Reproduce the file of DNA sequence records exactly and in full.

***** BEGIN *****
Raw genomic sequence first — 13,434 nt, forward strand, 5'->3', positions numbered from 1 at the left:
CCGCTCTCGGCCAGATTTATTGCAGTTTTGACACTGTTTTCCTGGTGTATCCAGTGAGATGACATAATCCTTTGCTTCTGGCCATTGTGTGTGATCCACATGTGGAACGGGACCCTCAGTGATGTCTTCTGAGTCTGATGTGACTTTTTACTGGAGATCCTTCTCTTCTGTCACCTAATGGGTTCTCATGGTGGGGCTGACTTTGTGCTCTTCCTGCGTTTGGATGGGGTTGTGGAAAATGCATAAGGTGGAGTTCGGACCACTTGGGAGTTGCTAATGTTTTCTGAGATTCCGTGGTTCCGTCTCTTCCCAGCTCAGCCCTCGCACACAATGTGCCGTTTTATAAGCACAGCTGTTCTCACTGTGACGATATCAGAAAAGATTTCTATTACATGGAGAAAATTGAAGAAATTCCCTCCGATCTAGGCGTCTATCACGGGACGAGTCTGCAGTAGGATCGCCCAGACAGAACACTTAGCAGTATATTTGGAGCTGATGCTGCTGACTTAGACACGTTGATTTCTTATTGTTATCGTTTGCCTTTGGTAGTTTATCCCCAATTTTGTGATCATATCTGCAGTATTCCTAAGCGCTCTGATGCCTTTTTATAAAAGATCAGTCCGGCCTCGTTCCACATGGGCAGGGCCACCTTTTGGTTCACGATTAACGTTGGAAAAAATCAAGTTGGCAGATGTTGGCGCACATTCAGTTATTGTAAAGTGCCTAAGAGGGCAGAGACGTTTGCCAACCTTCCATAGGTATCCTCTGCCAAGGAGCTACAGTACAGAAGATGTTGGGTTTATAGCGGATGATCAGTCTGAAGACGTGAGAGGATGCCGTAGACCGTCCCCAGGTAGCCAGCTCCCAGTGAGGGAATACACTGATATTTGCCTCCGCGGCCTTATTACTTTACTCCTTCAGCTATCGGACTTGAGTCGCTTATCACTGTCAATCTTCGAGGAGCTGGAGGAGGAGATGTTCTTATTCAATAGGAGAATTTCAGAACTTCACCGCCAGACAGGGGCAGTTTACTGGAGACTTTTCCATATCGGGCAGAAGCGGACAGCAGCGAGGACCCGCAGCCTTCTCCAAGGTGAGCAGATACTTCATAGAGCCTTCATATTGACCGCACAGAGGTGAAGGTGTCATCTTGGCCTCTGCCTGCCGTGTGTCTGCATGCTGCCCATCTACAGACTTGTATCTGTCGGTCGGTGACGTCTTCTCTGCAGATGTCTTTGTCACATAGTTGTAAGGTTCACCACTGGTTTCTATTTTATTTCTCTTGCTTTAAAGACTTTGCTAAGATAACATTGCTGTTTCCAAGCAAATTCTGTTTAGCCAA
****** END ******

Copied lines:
Raw genomic sequence first — 13,434 nt, forward strand, 5'->3', positions numbered from 1 at the left:
CCGCTCTCGGCCAGATTTATTGCAGTTTTGACACTGTTTTCCTGGTGTATCCAGTGAGATGACATAATCCTTTGCTTCTGGCCATTGTGTGTGATCCACATGTGGAACGGGACCCTCAGTGATGTCTTCTGAGTCTGATGTGACTTTTTACTGGAGATCCTTCTCTTCTGTCACCTAATGGGTTCTCATGGTGGGGCTGACTTTGTGCTCTTCCTGCGTTTGGATGGGGTTGTGGAAAATGCATAAGGTGGAGTTCGGACCACTTGGGAGTTGCTAATGTTTTCTGAGATTCCGTGGTTCCGTCTCTTCCCAGCTCAGCCCTCGCACACAATGTGCCGTTTTATAAGCACAGCTGTTCTCACTGTGACGATATCAGAAAAGATTTCTATTACATGGAGAAAATTGAAGAAATTCCCTCCGATCTAGGCGTCTATCACGGGACGAGTCTGCAGTAGGATCGCCCAGACAGAACACTTAGCAGTATATTTGGAGCTGATGCTGCTGACTTAGACACGTTGATTTCTTATTGTTATCGTTTGCCTTTGGTAGTTTATCCCCAATTTTGTGATCATATCTGCAGTATTCCTAAGCGCTCTGATGCCTTTTTATAAAAGATCAGTCCGGCCTCGTTCCACATGGGCAGGGCCACCTTTTGGTTCACGATTAACGTTGGAAAAAATCAAGTTGGCAGATGTTGGCGCACATTCAGTTATTGTAAAGTGCCTAAGAGGGCAGAGACGTTTGCCAACCTTCCATAGGTATCCTCTGCCAAGGAGCTACAGTACAGAAGATGTTGGGTTTATAGCGGATGATCAGTCTGAAGACGTGAGAGGATGCCGTAGACCGTCCCCAGGTAGCCAGCTCCCAGTGAGGGAATACACTGATATTTGCCTCCGCGGCCTTATTACTTTACTCCTTCAGCTATCGGACTTGAGTCGCTTATCACTGTCAATCTTCGAGGAGCTGGAGGAGGAGATGTTCTTATTCAATAGGAGAATTTCAGAACTTCACCGCCAGACAGGGGCAGTTTACTGGAGACTTTTCCATATCGGGCAGAAGCGGACAGCAGCGAGGACCCGCAGCCTTCTCCAAGGTGAGCAGATACTTCATAGAGCCTTCATATTGACCGCACAGAGGTGAAGGTGTCATCTTGGCCTCTGCCTGCCGTGTGTCTGCATGCTGCCCATCTACAGACTTGTATCTGTCGGTCGGTGACGTCTTCTCTGCAGATGTCTTTGTCACATAGTTGTAAGGTTCACCACTGGTTTCTATTTTATTTCTCTTGCTTTAAAGACTTTGCTAAGATAACATTGCTGTTTCCAAGCAAATTCTGTTTAGCCAA